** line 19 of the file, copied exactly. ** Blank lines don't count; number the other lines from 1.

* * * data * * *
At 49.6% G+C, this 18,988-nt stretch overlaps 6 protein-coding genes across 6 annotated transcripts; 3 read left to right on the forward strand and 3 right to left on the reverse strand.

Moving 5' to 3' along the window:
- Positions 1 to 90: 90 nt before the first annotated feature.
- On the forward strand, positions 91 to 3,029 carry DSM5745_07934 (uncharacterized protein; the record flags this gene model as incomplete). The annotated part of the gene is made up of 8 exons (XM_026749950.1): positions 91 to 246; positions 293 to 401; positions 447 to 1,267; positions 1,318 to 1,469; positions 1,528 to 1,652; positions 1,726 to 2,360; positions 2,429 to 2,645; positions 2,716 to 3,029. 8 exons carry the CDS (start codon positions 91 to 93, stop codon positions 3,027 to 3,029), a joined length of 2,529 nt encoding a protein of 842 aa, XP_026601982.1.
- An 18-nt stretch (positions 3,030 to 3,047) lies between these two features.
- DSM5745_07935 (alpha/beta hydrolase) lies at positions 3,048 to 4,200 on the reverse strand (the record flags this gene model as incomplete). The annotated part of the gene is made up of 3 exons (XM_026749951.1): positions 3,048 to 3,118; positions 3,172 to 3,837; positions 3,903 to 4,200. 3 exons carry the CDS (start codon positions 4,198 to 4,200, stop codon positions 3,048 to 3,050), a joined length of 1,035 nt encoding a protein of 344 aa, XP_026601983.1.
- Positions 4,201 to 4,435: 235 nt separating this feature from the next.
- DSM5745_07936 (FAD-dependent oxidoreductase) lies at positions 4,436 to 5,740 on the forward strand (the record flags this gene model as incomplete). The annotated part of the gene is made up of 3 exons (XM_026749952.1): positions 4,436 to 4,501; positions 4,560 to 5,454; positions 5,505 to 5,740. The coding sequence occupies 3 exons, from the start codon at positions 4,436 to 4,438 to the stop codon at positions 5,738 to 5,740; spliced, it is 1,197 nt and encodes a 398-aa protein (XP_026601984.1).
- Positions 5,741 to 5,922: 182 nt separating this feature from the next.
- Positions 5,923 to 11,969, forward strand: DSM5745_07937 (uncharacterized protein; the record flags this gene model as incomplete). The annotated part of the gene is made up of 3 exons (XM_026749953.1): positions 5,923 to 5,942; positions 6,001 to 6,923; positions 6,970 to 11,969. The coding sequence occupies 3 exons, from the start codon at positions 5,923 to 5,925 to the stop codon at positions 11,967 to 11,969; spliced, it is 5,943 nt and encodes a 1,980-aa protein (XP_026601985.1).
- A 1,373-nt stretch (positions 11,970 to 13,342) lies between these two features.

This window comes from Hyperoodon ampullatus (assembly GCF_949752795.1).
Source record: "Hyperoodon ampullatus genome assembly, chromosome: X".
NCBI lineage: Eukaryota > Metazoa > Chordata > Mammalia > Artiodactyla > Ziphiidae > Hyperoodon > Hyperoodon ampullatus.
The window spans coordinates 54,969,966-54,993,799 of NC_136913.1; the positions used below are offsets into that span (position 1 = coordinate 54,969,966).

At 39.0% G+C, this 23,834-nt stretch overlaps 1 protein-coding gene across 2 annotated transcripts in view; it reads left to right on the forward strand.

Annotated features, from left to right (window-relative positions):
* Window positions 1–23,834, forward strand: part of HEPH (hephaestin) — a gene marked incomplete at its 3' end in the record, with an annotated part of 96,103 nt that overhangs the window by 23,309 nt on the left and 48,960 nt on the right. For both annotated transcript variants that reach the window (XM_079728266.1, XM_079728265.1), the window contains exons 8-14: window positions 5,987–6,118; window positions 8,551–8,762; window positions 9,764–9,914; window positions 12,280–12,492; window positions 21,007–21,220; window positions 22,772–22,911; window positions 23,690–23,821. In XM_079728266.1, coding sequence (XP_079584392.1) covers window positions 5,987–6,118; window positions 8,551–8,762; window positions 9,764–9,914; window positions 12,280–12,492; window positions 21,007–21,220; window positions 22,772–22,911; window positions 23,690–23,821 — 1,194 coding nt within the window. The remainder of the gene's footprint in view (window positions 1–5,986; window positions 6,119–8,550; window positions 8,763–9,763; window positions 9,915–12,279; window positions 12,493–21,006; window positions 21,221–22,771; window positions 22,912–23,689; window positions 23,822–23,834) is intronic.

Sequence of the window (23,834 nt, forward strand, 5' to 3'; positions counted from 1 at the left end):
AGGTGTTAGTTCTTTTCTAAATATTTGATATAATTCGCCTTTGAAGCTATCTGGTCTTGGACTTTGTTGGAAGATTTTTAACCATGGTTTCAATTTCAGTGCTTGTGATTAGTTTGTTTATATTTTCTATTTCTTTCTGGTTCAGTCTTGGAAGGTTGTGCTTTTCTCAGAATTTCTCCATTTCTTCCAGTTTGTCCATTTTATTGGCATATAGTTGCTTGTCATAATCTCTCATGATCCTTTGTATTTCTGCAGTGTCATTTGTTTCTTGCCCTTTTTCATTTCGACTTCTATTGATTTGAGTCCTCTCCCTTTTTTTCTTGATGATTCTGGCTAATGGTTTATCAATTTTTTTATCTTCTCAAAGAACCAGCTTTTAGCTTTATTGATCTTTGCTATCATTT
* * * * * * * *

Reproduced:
Sequence of the window (23,834 nt, forward strand, 5' to 3'; positions counted from 1 at the left end):